Disney is making sure Marvel fans sign up for its upcoming streaming service by connecting the shows directly with the super popular movies.
For the past few years, Marvel’s television output has been, well, weird. There’s a lot of it, first of all, from Agents of SHIELD and Inhumans on ABC, to all the Defenders shows on Netflix, even stretching to Legion on FX, Runaways on Hulu, and more.
Some of those have just existed on their own, mostly or totally ignorant of the films that largely inspired them. Others have tried to tie into the movies, either by drawing major story connections or with some vague mentions here and there.
Eventually though, simply because the shows are not being produced by the same people making the movies—Marvel Television vs. Marvel Studios—most of those connections have largely been given up on. For example, us trying to figure out when Thanos’ snap would happen on Agents of SHIELD only for it to...not. At least, not yet.
All that said, in a new interview, the president of Marvel Studios, Kevin Feige, made it very clear that upcoming Disney+ shows, such as the Loki show that was officially announced, and the Vision/Scarlet Witch and Falcon/Winter Soldier shows that yet to be, will all be part of the connected Marvel Cinematic Universe that has been running since 2008.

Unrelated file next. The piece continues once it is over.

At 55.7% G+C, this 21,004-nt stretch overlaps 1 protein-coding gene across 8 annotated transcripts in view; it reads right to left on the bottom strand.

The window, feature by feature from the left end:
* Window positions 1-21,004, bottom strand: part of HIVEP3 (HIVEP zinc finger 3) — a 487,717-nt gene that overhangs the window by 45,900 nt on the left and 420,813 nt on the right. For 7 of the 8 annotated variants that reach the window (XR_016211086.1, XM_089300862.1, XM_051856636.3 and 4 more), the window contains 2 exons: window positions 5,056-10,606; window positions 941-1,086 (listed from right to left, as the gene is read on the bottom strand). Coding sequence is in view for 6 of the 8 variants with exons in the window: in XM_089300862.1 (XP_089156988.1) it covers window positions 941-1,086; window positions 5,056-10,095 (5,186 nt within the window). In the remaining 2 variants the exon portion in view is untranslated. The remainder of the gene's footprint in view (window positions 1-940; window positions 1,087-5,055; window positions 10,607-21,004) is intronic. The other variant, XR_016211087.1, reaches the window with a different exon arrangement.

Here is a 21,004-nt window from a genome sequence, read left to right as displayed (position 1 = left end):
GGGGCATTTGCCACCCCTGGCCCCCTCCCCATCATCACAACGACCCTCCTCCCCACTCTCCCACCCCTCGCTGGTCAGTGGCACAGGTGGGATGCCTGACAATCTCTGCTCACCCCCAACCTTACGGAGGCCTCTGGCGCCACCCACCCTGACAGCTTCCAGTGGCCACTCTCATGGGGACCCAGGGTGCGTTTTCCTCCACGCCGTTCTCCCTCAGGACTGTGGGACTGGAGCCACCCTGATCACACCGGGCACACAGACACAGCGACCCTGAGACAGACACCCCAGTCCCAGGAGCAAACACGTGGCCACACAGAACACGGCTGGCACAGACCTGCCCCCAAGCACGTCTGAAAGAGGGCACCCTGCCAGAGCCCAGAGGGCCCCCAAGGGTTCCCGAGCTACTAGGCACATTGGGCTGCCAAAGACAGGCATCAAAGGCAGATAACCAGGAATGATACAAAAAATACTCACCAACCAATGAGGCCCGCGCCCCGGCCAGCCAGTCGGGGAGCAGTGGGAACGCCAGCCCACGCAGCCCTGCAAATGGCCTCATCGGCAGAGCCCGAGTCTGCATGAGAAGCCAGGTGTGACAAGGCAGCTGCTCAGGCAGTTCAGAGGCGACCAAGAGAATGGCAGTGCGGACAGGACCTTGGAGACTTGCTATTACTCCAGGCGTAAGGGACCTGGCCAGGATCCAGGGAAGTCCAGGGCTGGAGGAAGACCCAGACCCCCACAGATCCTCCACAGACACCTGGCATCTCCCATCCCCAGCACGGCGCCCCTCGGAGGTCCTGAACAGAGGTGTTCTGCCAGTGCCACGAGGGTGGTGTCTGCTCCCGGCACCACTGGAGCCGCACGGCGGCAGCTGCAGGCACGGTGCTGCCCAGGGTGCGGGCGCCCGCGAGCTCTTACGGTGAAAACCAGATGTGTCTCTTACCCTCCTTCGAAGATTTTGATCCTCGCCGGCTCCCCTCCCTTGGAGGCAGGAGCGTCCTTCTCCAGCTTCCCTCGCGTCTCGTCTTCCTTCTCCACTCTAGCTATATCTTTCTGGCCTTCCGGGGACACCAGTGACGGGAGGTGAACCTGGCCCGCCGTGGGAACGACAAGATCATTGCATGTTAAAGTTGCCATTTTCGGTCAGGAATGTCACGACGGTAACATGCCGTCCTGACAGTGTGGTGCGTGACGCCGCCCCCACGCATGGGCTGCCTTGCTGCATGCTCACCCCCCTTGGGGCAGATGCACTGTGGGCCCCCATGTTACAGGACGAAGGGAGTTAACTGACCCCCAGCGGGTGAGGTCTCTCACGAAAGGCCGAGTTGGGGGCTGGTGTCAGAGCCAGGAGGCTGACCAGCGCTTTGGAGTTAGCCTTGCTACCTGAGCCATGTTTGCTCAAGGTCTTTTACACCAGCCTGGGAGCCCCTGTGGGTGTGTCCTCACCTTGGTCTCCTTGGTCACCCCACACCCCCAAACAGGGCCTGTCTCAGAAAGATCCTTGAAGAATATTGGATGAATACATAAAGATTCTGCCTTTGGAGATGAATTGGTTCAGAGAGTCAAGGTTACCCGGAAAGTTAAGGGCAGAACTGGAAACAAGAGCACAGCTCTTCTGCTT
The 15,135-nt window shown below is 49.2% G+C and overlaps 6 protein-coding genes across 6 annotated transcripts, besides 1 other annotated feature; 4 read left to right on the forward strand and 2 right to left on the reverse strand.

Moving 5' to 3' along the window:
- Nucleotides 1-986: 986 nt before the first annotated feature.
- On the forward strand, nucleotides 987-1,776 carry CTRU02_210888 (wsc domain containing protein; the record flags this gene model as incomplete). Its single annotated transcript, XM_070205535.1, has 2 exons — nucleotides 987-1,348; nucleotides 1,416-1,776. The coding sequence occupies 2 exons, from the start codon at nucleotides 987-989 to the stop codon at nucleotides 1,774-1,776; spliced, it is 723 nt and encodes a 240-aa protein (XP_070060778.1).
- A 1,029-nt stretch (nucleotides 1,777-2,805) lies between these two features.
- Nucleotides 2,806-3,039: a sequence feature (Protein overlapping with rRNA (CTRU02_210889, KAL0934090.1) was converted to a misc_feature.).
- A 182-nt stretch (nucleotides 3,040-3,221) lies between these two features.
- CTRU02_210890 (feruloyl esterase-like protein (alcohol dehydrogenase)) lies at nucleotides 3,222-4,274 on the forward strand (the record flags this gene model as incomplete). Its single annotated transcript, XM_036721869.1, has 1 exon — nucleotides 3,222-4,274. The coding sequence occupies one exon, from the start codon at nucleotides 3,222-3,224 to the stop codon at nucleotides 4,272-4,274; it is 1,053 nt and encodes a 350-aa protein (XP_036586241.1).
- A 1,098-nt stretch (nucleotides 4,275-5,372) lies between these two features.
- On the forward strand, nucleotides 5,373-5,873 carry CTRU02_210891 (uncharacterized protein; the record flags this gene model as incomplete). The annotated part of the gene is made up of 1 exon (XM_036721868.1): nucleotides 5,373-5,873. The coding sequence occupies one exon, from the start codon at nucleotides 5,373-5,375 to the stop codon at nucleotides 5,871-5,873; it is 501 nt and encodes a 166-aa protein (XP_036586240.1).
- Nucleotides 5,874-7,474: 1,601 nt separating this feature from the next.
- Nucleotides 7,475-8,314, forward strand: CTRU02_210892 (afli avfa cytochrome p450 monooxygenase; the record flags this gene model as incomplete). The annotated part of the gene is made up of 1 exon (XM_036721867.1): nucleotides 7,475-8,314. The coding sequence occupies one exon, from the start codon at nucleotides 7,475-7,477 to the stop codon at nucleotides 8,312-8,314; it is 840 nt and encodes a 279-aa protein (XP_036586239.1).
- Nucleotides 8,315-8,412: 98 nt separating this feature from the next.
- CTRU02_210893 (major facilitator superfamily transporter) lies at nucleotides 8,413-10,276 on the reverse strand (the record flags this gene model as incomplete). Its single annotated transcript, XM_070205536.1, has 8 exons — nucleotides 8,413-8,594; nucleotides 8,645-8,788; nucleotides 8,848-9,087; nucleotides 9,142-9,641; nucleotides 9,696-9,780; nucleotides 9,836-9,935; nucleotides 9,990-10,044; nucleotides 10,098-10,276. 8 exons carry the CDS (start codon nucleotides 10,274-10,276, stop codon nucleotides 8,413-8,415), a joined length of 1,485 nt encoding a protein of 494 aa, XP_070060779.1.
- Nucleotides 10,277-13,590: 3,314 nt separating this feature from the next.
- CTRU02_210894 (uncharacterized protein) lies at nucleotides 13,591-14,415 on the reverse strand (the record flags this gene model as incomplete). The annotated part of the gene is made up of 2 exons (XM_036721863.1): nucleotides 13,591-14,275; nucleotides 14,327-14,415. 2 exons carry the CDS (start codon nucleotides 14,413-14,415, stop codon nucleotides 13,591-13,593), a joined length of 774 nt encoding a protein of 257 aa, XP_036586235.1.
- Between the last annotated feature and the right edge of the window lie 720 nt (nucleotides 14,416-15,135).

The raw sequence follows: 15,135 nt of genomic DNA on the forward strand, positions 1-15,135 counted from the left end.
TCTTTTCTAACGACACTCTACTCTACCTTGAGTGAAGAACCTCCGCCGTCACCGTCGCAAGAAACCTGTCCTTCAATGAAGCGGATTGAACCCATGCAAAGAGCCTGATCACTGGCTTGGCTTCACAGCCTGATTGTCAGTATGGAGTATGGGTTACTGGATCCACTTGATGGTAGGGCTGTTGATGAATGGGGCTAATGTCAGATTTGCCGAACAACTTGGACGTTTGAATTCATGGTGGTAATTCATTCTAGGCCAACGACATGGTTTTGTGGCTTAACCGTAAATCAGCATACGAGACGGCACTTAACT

“These will be Marvel Studios productions,” Feige told ComicBook.com. “They will be entirely interwoven with both the current MCU, the past MCU, and the future of the MCU.”
Next month, the Marvel Cinematic Universe celebrates a grand achievement - just a week after the release of Avengers: Infinity War, it will have been 10 years since Iron Man hit theatres on 2 May 2008. Five years after Marvel effectively created its Cinematic Universe, the company's TV division launched an equally bold venture: A plan to bring the movie's universe to the small screen.
Now, for many of us, this seems fairly obvious. Of course shows starring the stars of the MCU will tie into the MCU. It would be pretty weird of Tom Hiddleston to do a Loki show that didn’t acknowledge that he played Loki in five previous blockbuster movies. On the other hand, Clark Gregg straddles that line on Agents of SHIELD, a show that still dabbles in MCU connections but is not the 100 per cent integrated side story it felt destined to be. But yes, even though these Disney+ projects will be TV shows, they’re being handled by Marvel Studios.
The other interesting thing about this quote is how Feige doesn’t commit to the shows being in the current MCU timeline. He specifically mentions the past, present, and future, making it seem that prequels, as have been rumoured in some cases, are possible.
No official timeline has been set for any of the upcoming shows, but Disney+ is likely to debut this fall—and more information on it, and its shows, is coming in April.